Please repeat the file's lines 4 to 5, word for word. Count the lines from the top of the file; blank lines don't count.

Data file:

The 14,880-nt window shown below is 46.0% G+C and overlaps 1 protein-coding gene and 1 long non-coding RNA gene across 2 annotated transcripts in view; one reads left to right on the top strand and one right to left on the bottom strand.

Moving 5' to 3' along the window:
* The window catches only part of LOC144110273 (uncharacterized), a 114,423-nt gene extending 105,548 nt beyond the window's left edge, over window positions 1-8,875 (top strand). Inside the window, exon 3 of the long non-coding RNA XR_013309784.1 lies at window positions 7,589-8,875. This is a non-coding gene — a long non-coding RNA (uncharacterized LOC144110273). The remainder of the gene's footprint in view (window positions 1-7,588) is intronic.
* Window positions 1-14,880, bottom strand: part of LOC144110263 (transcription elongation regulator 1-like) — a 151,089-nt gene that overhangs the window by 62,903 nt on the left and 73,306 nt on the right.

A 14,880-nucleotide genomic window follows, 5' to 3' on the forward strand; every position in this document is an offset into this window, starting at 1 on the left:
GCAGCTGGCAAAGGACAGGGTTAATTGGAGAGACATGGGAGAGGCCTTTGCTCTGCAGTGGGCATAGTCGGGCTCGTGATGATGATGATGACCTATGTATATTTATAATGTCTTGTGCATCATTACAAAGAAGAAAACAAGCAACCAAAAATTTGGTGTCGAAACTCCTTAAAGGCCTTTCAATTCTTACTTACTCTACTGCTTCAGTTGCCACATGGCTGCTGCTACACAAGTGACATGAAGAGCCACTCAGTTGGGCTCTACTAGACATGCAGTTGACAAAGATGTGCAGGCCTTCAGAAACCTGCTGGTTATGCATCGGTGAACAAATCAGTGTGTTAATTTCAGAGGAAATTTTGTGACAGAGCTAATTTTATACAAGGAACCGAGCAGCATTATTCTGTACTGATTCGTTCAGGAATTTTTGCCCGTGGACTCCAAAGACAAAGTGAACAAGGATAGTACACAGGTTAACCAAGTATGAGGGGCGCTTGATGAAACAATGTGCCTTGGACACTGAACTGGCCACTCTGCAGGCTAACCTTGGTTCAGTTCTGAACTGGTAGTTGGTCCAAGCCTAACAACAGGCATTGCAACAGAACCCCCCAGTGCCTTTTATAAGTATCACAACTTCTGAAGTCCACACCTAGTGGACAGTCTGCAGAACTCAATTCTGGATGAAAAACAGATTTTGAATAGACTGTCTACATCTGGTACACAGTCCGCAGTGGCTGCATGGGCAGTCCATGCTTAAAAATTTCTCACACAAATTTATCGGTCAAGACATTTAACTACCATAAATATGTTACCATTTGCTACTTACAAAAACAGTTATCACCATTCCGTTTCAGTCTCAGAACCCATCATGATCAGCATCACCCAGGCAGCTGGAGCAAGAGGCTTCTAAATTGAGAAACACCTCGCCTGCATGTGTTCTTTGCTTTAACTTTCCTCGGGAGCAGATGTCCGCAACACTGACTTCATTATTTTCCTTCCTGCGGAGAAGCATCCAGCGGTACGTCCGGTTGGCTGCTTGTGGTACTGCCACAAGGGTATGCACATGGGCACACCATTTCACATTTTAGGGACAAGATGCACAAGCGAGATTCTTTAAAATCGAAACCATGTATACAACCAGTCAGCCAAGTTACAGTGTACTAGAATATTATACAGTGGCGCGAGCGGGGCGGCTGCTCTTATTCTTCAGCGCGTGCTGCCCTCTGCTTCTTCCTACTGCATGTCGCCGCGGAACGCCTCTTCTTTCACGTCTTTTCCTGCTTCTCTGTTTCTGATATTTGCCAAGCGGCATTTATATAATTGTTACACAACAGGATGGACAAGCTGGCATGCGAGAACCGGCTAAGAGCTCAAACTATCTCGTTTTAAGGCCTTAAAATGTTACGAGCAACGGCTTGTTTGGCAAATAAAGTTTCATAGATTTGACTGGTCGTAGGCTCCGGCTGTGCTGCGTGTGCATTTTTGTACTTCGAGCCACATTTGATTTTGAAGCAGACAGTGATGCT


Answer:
* Window positions 1-14,880, bottom strand: part of LOC144110263 (transcription elongation regulator 1-like) — a 151,089-nt gene that overhangs the window by 62,903 nt on the left and 73,306 nt on the right.

A 14,880-nucleotide genomic window follows, 5' to 3' on the forward strand; every position in this document is an offset into this window, starting at 1 on the left: